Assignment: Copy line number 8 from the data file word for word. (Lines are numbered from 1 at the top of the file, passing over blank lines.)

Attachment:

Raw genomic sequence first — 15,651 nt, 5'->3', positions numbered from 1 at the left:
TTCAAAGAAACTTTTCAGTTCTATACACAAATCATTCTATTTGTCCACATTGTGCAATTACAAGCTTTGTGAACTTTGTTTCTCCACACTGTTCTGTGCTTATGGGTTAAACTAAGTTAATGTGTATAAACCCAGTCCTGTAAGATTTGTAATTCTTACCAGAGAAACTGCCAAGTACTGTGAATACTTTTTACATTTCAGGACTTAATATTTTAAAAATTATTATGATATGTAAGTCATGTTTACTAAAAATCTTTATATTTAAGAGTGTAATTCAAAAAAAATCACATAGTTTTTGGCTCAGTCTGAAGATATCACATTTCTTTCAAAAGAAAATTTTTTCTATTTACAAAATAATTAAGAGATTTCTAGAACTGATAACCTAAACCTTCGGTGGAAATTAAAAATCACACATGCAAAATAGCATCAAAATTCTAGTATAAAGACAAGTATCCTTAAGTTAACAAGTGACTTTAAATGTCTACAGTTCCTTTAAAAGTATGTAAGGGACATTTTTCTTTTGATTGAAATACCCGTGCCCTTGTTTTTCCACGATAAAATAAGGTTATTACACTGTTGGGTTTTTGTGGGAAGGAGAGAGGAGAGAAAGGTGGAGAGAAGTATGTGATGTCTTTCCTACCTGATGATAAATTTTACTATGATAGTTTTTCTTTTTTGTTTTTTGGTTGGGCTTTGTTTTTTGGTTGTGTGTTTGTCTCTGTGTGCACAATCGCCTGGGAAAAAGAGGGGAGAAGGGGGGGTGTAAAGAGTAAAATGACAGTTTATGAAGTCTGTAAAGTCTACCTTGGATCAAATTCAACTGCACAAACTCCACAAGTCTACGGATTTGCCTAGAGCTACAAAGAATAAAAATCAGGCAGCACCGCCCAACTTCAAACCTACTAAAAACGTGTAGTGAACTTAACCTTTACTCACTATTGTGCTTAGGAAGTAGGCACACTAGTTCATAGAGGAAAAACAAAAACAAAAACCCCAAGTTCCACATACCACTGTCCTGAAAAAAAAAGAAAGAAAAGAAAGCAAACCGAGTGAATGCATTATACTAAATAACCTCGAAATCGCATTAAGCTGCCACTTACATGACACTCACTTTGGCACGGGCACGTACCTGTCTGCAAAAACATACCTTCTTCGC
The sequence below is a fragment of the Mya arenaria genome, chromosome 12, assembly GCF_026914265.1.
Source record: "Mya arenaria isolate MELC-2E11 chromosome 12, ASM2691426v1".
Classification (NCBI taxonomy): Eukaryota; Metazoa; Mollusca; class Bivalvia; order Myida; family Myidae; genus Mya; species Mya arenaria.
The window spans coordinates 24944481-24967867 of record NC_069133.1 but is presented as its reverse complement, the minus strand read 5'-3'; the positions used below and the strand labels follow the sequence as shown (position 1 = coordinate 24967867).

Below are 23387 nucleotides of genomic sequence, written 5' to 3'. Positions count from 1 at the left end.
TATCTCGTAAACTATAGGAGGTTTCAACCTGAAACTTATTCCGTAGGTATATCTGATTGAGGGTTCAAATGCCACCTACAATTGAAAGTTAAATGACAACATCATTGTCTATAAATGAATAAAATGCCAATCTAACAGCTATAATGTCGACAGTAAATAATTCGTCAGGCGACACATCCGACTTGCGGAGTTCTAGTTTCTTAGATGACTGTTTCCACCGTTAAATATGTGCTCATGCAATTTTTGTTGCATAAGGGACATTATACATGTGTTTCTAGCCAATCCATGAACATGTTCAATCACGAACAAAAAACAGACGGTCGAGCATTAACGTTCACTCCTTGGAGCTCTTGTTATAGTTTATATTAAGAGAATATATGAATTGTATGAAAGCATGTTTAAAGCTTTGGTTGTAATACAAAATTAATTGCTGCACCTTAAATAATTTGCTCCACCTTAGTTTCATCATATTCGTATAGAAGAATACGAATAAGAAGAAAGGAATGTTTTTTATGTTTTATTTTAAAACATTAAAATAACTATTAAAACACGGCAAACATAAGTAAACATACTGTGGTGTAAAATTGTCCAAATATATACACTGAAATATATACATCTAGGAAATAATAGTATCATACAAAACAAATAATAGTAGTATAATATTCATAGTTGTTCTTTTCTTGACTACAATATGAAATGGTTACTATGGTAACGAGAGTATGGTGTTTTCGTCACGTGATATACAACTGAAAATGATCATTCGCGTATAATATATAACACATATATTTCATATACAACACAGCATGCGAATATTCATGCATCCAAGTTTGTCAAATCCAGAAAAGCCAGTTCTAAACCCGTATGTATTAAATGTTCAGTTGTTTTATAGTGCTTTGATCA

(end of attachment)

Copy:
TATCTCGTAAACTATAGGAGGTTTCAACCTGAAACTTATTCCGTAGGTATATCTGATTGAGGGTTCAAATGCCACCTACAATTGAAAGTTAAATGACAACATCATTGTCTATAAATGAATAAAATGCCAATCTAACAGCTATAATGTCGACAGTAAATAATTCGTCAGGCGACACATCCGACTTGCGGAGTTCTAGTTTCTTAGATGACTGTTTCCACCGTTAAATATGTGCTCATGCAATTTTTGTTGCATAAGGGACATTATACATGTGTTTCTAGCCAATCCATGAACATGTTCAATCACGAACAAAAAACAGACGGTCGAGCATTAACGTTCACTCCTTGGAGCTCTTGTTATAGTTTATATTAAGAGAATATATGAATTGTATGAAAGCATGTTTAAAGCTTTGGTTGTAATACAAAATTAATTGCTGCACCTTAAATAATTTGCTCCACCTTAGTTTCATCATATTCGTATAGAAGAATACGAATAAGAAGAAAGGAATGTTTTTTATGTTTTATTTTAAAACATTAAAATAACTATTAAAACACGGCAAACATAAGTAAACATACTGTGGTGTAAAATTGTCCAAATATATACACTGAAATATATACATCTAGGAAATAATAGTATCATACAAAACAAATAATAGTAGTATAATATTCATAGTTGTTCTTTTCTTGACTACAATATGAAATGGTTACTATGGTAACGAGAGTATGGTGTTTTCGTCACGTGATATACAACTGAAAATGATCATTCGCGTATAATATATAACACATATATTTCATATACAACACAGCATGCGAATATTCATGCATCCAAGTTTGTCAAATCCAGAAAAGCCAGTTCTAAACCCGTATGTATTAAATGTTCAGTTGTTTTATAGTGCTTTGATCA